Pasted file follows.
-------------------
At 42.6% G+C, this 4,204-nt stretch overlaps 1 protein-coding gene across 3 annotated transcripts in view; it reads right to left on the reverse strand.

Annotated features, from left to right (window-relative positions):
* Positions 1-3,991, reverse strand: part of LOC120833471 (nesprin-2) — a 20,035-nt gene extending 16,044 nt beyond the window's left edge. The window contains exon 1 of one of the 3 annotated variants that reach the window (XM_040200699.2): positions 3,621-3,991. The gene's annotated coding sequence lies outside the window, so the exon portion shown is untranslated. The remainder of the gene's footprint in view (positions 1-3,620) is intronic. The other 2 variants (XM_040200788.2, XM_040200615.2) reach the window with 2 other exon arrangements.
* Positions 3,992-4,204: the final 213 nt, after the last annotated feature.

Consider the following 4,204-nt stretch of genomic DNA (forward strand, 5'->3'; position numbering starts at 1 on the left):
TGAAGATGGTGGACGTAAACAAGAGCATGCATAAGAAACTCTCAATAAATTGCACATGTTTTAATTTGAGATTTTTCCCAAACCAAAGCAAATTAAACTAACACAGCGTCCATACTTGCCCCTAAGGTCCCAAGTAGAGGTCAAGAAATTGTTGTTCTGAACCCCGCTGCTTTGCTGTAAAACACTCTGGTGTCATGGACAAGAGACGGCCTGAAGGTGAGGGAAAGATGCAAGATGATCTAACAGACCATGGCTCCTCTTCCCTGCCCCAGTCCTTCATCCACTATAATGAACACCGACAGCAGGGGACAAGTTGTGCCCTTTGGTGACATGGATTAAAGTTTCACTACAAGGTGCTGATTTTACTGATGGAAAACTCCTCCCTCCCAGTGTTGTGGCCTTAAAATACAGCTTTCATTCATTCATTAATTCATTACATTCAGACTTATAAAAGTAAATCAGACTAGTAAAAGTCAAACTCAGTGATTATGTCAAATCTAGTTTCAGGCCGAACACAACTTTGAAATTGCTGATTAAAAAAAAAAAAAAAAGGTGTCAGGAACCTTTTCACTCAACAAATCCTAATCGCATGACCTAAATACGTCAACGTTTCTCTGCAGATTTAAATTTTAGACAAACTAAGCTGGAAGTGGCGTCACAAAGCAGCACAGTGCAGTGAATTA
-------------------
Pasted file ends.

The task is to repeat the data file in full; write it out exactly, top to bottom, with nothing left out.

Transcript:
At 42.6% G+C, this 4,204-nt stretch overlaps 1 protein-coding gene across 3 annotated transcripts in view; it reads right to left on the reverse strand.

Annotated features, from left to right (window-relative positions):
* Positions 1-3,991, reverse strand: part of LOC120833471 (nesprin-2) — a 20,035-nt gene extending 16,044 nt beyond the window's left edge. The window contains exon 1 of one of the 3 annotated variants that reach the window (XM_040200699.2): positions 3,621-3,991. The gene's annotated coding sequence lies outside the window, so the exon portion shown is untranslated. The remainder of the gene's footprint in view (positions 1-3,620) is intronic. The other 2 variants (XM_040200788.2, XM_040200615.2) reach the window with 2 other exon arrangements.
* Positions 3,992-4,204: the final 213 nt, after the last annotated feature.

Consider the following 4,204-nt stretch of genomic DNA (forward strand, 5'->3'; position numbering starts at 1 on the left):
TGAAGATGGTGGACGTAAACAAGAGCATGCATAAGAAACTCTCAATAAATTGCACATGTTTTAATTTGAGATTTTTCCCAAACCAAAGCAAATTAAACTAACACAGCGTCCATACTTGCCCCTAAGGTCCCAAGTAGAGGTCAAGAAATTGTTGTTCTGAACCCCGCTGCTTTGCTGTAAAACACTCTGGTGTCATGGACAAGAGACGGCCTGAAGGTGAGGGAAAGATGCAAGATGATCTAACAGACCATGGCTCCTCTTCCCTGCCCCAGTCCTTCATCCACTATAATGAACACCGACAGCAGGGGACAAGTTGTGCCCTTTGGTGACATGGATTAAAGTTTCACTACAAGGTGCTGATTTTACTGATGGAAAACTCCTCCCTCCCAGTGTTGTGGCCTTAAAATACAGCTTTCATTCATTCATTAATTCATTACATTCAGACTTATAAAAGTAAATCAGACTAGTAAAAGTCAAACTCAGTGATTATGTCAAATCTAGTTTCAGGCCGAACACAACTTTGAAATTGCTGATTAAAAAAAAAAAAAAAAGGTGTCAGGAACCTTTTCACTCAACAAATCCTAATCGCATGACCTAAATACGTCAACGTTTCTCTGCAGATTTAAATTTTAGACAAACTAAGCTGGAAGTGGCGTCACAAAGCAGCACAGTGCAGTGAATTA